GREENBELT, Md. – Third-party candidates trying to establish themselves among a “duopoly” of Republicans and Democrats took a hit Thursday when a U.S. District Court judge upheld a state decision to keep Libertarian Robert Creager’s name off the Nov. 5 ballot.
“A number of cases have clearly stated that states have an interest in regulating elections,” Judge Alexander Williams told a courtroom of Creager supporters wearing and carrying Libertarian, Natural Law and Reform party buttons and brochures.
“This state’s reasonable regulation avoids voter confusion, frivolity, potential voter fraud and general frustration with overcrowdedness,” Williams said.
Maryland law requires third-party candidates to petition themselves onto the general election ballot with signatures from 3 percent of the district’s registered, eligible voters.
Only the Republican and Democratic parties automatically qualify in Maryland for the primary and general election ballots, since at least 10 percent of all registered voters affiliate themselves with each.
Creager, who is challenging Rep. Constance A. Morella, R- Bethesda, for her 8th District seat in Congress, filed a federal lawsuit in August against the State Administrative Board of Election Laws for refusing to place his party and candidacy on the primary and general election ballots.
The hardware engineer from Burtonsville, Md., and his attorney, Leo P. Hylan Jr., argued that the petition requirement under Maryland law is “burdensome, financially extravagant and onerous.”
With about 389,000 registered voters in Montgomery County – which embraces the 8th District – Creager would need to gather about 12,000 signatures. A buffer against possible invalidation of some of those signatures would require an extra 6,000 signatures, Creager said during his testimony.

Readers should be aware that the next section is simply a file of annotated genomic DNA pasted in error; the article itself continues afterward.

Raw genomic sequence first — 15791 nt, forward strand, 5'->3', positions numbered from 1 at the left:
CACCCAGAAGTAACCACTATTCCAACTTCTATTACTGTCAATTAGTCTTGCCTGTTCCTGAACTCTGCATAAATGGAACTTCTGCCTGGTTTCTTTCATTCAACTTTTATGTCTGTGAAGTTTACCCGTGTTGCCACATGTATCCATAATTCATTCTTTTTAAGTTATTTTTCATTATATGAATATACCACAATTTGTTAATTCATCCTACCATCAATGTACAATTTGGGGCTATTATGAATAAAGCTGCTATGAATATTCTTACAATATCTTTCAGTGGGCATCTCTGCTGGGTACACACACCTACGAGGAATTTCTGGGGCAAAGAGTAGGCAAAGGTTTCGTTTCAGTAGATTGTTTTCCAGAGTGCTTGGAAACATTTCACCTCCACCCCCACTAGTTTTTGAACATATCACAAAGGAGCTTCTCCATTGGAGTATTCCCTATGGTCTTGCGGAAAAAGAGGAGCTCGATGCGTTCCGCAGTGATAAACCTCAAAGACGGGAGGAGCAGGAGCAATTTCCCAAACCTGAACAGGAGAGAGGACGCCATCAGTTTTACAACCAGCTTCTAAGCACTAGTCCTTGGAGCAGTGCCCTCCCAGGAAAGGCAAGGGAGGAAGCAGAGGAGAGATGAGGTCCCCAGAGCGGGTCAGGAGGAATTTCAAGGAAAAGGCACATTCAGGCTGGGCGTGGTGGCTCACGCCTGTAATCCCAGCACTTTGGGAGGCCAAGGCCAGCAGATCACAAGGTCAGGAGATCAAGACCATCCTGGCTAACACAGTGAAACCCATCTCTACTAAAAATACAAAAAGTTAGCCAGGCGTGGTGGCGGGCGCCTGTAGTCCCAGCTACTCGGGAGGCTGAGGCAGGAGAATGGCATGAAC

Jesse Markowitz, chairman of the Libertarian Party of Maryland, testified that such a task would devour 6,000 hours of effort and $30,000.
“We are being penalized because of our beliefs,” Markowitz said after the hearing. “Let me give you an analogy I’ve used with the legislators. Imagine if the Maryland Legislature said all soft drinks except Coke and Pepsi – because they already have a good market – have to pay an extra tax every time someone buys them.
“Imagine how you would feel if you were Snapple. That’s me. I’m not allowed to sell my product, to run my candidates. It’s an extra burden.”
But Williams disputed the weight of that burden.
“I know Montgomery County to be the most populous community, to be a very politically active community,” he said. “To ask for 16,000 to 18,000 votes is not so onerous. And I say you can do it with less than $30,000. I say that because when you all were talking about the signatures collected to recognize the party, I heard the use of the word `unpaid volunteer.’
“It’s not that prohibitive,” the judge added. “You’ve got to work. You’ve got to be active. But it can be done.”
Assistant State’s Attorney General Kathleen Hoke Dachille, who represented the elections board and some of its officials, applauded Williams’ decision.
“The judge did the right thing because the case law was so compelling in support of the Maryland law,” she said. “He gave the Libertarian Party every benefit of the doubt. But at the end of the day, case law from the Supreme Court down supports the Maryland law.” Hylan said he does not plan to appeal Creager’s case. Voters still could select Creager by writing his name onto the ballot. – 30 –